Victory Motorcycles Ceasing Operations

Polaris Industries is starting the year off with some surprising news, announcing that it will cease operation of Victory Motorcycles and other related business operations to the brand. Scott Wine, Polaris Industries Chairman and CEO, explained the decision as coming down to basic business factors, with Victory not showing the growth and volume in order to sustain its continued existence. Polaris in its press release also cites the changing landscape of the motorcycle landscape, and that the resources and investments required to make Victory competitive going forward were too hard to justify for the troubled brand. Instead, Polaris will focus solely on its Indian and Slingshot brands, for the motorcycle space.

Triumph Set to Become the Official Moto2 Engine Supplier

The future of the Moto2 class looks secure. Reports from the UK and Austria are suggesting that Triumph has finalized a deal to supply the Moto2 class when the current deal with Honda concludes at the end of 2018. From 2019, Triumph will supply a new three-cylinder engine, probably based on the new, larger sports triple they are building for release in 2017. There had been uncertainty over the future of the Moto2 engine supplier since the beginning of this year. Honda had extended the deal to supply CBR600RR engines until the end of the 2018 season, but as the Japanese manufacturer was stopping production of its middleweight sports bike, it was clear that a replacement would have to be found.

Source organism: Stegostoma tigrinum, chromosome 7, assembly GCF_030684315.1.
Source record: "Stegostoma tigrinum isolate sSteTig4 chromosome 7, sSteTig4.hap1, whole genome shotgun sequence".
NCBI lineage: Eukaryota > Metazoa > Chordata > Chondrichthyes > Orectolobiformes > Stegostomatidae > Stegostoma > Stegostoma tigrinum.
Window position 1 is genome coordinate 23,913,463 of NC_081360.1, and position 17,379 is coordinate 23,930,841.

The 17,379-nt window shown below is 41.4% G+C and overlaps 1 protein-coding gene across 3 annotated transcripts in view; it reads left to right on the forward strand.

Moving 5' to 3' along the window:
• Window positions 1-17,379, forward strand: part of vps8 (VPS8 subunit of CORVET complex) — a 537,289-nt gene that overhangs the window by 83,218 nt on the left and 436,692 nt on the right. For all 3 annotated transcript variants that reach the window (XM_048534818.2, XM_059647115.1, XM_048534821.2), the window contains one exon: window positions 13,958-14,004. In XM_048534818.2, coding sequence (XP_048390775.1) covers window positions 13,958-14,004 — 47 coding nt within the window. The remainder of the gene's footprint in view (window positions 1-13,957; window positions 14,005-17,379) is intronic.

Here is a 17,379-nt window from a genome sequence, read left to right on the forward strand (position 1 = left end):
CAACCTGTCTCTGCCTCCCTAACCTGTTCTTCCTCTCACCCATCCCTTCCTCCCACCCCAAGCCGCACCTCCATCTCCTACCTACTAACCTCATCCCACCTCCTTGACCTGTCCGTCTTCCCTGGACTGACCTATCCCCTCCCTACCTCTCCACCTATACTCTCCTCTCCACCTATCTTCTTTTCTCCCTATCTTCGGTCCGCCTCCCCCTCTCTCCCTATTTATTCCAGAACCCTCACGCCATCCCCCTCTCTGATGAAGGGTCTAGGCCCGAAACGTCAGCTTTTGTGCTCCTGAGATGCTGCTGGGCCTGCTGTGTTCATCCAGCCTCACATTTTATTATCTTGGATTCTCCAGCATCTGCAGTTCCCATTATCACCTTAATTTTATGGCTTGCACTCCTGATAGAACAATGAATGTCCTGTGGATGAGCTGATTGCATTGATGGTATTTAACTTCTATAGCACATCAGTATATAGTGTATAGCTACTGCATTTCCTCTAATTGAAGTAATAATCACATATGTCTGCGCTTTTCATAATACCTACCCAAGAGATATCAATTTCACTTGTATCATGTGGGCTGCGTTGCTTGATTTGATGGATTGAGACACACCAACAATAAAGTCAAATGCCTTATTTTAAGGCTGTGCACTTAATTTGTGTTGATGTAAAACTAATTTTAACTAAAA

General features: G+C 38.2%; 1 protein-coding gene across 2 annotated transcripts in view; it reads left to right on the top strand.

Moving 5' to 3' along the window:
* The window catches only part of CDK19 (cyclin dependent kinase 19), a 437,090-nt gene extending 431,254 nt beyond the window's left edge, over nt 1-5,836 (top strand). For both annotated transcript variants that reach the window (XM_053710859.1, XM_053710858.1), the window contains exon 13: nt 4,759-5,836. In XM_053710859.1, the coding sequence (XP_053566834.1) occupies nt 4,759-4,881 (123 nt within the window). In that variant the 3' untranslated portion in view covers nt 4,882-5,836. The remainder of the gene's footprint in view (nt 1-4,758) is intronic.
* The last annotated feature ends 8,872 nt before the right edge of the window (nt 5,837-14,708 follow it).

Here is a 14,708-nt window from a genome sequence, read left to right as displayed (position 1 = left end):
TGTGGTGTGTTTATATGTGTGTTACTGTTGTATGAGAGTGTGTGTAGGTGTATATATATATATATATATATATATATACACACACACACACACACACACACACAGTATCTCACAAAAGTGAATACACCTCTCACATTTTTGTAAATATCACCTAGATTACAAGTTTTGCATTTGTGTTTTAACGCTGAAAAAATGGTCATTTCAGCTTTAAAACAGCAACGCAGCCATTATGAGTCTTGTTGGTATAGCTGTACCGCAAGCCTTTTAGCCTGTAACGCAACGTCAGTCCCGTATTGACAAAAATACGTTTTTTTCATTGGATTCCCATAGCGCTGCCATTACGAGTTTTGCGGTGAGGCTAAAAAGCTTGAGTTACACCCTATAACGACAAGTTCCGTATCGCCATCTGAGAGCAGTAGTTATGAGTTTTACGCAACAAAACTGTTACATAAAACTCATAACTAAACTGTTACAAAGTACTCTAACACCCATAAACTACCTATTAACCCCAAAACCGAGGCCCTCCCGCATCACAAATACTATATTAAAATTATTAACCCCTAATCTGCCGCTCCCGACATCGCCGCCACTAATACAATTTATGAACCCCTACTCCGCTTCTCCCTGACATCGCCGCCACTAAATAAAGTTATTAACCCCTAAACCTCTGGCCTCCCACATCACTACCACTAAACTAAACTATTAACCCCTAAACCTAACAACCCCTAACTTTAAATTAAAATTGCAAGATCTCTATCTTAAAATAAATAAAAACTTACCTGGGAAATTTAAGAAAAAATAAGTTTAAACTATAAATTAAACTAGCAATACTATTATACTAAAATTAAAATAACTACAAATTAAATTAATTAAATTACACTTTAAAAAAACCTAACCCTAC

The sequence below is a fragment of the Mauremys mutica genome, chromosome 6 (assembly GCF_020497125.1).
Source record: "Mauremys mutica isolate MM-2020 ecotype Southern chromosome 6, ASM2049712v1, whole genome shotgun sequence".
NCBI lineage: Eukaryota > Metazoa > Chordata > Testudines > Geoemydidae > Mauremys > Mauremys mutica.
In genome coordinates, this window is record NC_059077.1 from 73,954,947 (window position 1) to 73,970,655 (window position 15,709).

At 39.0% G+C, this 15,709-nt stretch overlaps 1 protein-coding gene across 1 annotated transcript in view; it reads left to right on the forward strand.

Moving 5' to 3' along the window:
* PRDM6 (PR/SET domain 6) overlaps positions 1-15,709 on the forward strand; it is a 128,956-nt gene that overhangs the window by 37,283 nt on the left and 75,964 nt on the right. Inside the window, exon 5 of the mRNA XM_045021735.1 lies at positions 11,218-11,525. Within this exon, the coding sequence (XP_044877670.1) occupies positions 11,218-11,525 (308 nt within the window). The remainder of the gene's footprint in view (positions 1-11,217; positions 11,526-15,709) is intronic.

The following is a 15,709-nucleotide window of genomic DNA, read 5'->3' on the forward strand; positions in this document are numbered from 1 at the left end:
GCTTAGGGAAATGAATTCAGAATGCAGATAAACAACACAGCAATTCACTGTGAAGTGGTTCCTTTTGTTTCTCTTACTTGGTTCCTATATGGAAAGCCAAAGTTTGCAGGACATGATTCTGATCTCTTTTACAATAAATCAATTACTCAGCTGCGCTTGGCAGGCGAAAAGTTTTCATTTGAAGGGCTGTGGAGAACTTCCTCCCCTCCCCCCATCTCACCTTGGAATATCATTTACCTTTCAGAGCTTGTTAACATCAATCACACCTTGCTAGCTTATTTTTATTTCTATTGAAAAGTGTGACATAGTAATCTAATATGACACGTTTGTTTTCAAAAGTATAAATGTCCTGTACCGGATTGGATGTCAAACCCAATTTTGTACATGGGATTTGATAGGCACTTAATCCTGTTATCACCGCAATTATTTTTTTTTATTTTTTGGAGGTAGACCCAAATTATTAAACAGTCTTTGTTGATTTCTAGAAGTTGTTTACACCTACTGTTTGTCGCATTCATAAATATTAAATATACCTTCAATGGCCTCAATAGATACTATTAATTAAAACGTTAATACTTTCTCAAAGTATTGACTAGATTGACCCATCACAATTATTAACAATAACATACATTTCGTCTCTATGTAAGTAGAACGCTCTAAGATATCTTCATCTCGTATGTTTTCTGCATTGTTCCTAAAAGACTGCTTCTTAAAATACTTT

Walt Siegl’s Dakar Inspired Ducati Hypermotard

This Dakar Rally inspired Ducati Hypermotard is the latest creation from Walt Siegl Motorcycles, and it comes with some very appropriate timing. Not only are we full-swing into the 2017 Dakar Rally, but this 1980s-styled Ducati comes during a week where we have been talking about my not-so-secret love affair with the Ducati Hypermotard. Again, we see the air-cooled version of this street-going supermoto being used as a platform for a unique work, though this time Walt Siegl has been commissioned to make a bike that rolled right off the sand dunes of Africa. The exercise centers around mostly the restyling of the bodywork, to give us a little nostalgia for when the Dakar Rally was actually held in its namesake in Northern Africa.